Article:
About halfway through “Welcome to New York,” the opening number on Taylor Swift’s 1989 Tour, she took off her sunglasses and gave the crowd this look. It’s the look the young, wide-eyed ingenue gives the twinkling skyscrapers in her coming-of-age movie right after she steps off the Greyhound, except in this case the skyscrapers were 60,000 people wearing light-up plastic bracelets that glowed varying colors and pulsed to the beat of her songs. (“Do you think Taylor is controlling these with her mind?” my friend asked me. I couldn’t cite evidence to the contrary.) The look was theatrically exaggerated wonder, and there would be many more where that came from. I have never seen a pop star play more consciously — or effectively — to a Jumbotron than Taylor Swift did last night. She conducts herself in the audience of award shows as if there’s always a camera on her, ready to cut away, and she performs as if her face is always in close-up. In this sense, she really is the perfect pop star for the era of the selfie — the girl perpetually giving face, acutely aware of her angles. In some sense, that’s how we all live now, too.
Swift’s 1989 Tour comes to MetLife Stadium in East Rutherford (and no, “Welcome to New York” doesn’t have quite the same impact across the river) just a few days after 1989 surpassed 5 million copies sold in the U.S., a staggering number that makes it the fastest-selling album in more than a decade. Last night’s show was a victory lap, and Swift made no bones about it: The highlight was when she brought out the U.S. Women’s National Soccer Team — fresh off a victory lap of its own — to strut down the catwalk with her during a shimmery and anthemic rendition of one of 1989’s best songs, “Style.” (Even though Swift invited Heidi Klum to join the team onstage for reasons I may never understand, I am going to give the “Style” award to Abby “DGAF” Wambach and her pink board shorts.) At the end of the song, in a triumphant move that irked some purists, Swift grabbed the World Cup, held it high, and roared. The message was clear: Taylor Swift sees a kindred spirit in anybody else who’s winning.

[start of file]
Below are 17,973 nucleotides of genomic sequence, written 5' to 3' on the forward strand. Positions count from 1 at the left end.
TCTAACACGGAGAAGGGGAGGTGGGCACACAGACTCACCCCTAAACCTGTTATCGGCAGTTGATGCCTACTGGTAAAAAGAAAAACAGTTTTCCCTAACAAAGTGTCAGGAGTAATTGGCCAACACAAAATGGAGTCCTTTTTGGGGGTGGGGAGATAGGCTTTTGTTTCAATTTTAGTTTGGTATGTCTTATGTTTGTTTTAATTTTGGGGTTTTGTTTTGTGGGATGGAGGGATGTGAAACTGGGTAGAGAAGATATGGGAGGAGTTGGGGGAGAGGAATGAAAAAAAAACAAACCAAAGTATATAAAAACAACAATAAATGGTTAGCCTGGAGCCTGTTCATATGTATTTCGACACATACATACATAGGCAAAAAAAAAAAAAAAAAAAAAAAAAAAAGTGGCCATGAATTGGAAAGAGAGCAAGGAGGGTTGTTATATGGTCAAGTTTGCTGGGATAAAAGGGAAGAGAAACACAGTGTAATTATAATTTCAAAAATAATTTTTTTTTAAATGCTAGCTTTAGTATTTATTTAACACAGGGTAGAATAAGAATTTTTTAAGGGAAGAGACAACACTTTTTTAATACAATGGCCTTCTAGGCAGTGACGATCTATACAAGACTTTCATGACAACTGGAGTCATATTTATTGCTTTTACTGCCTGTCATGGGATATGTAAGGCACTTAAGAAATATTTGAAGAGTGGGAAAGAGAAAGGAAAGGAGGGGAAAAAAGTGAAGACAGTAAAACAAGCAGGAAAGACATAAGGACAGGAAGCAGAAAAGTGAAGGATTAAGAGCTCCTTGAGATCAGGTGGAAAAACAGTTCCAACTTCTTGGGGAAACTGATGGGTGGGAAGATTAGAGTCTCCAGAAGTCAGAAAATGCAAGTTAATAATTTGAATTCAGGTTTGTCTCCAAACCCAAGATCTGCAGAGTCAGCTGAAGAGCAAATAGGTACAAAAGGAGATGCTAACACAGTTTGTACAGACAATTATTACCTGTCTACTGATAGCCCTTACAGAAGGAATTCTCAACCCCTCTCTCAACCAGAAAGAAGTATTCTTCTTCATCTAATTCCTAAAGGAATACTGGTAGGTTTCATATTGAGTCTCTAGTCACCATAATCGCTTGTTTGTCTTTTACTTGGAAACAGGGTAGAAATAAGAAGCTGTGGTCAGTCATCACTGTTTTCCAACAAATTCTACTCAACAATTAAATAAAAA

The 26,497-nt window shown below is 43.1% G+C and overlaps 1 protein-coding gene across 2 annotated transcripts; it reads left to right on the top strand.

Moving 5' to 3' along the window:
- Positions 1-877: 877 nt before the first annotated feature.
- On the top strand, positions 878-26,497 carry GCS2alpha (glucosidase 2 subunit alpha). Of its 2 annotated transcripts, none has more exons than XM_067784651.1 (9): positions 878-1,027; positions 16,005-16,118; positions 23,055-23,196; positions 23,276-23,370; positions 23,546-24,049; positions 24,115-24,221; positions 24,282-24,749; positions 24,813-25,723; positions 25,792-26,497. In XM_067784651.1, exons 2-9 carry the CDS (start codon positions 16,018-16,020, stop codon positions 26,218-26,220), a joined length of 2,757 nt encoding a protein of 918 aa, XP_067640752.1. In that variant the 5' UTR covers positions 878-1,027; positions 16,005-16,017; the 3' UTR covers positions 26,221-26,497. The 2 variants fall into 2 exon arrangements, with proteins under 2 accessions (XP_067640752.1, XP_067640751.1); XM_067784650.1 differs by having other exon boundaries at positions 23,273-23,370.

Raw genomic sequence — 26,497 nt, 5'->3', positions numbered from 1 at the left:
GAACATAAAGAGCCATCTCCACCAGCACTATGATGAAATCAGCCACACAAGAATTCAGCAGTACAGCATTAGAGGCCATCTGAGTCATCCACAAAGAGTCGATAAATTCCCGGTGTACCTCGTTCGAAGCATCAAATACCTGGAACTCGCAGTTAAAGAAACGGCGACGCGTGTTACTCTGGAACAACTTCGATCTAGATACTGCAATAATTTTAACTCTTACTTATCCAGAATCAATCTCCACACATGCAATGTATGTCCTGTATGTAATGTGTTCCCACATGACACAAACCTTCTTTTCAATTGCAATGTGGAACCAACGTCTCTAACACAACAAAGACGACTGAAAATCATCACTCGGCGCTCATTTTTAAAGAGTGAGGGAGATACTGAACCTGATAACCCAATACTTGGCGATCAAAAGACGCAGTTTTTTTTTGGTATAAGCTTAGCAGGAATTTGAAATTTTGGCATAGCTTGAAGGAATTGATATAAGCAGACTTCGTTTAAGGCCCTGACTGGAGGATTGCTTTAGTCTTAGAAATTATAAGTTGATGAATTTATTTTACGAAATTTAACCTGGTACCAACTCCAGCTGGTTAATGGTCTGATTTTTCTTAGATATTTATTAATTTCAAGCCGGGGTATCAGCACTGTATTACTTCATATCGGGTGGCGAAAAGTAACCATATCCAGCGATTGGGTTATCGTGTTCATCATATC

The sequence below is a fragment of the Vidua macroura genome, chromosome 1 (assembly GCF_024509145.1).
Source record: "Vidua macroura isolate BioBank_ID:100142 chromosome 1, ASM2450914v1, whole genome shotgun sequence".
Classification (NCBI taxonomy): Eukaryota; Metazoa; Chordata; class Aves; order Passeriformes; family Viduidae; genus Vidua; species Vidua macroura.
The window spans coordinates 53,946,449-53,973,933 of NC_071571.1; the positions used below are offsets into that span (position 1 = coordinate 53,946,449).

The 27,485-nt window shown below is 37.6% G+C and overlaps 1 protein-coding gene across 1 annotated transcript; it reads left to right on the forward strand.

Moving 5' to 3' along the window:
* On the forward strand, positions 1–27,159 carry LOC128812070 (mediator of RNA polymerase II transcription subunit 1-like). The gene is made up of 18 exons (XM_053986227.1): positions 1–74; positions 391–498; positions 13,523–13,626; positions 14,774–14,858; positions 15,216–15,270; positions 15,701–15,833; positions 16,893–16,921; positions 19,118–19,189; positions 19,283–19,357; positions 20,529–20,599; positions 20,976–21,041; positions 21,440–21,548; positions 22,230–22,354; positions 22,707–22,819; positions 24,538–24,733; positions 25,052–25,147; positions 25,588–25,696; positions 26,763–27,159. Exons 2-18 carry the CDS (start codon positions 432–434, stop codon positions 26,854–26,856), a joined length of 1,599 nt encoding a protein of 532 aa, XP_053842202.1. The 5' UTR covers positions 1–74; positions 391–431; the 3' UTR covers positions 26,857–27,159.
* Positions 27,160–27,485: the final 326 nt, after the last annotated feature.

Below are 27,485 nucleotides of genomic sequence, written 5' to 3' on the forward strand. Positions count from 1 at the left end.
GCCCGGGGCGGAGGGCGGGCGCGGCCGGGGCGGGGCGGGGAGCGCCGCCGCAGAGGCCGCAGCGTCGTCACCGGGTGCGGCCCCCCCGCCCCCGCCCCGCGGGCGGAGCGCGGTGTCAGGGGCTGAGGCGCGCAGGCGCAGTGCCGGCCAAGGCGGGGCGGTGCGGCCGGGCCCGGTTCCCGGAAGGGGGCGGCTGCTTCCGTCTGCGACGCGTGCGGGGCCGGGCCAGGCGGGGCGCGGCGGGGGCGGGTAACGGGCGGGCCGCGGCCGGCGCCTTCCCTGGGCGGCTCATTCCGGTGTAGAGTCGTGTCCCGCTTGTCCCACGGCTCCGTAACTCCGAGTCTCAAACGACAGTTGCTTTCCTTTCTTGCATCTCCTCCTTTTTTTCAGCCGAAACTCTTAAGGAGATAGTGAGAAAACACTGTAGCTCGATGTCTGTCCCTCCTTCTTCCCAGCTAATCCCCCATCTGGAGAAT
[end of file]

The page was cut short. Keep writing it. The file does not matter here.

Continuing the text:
And that’s the awkward thing about the position she’s in right now. Swift built her fan base on her underdog appeal, embracing the role of the daydreaming outsider on her early hits like “You Belong With Me,” but with the world-conquering triumph of 1989 and its smoothed-over sound, it’s all too clear that she’s cheer captain of the universe and we’re her minions on the bleachers, our wrists glowing at her command. To her credit, Swift is clearly trying to be as benevolent a ruler as possible. She played for damn near two and a half hours last night, and between songs she often addressed the fans in endearingly rambly motivational speeches about self-confidence, heartbreak, and the pitfalls of comparing yourself to others on Instagram. Swift’s empire is still built on the projection of earnest connection with (mostly young, female) fans; before the show began, the Jumbotron played that video where she invited 89 fans to her mother’s house and baked them chocolate chip cookies. Nobody does fan service quite like Taylor Swift.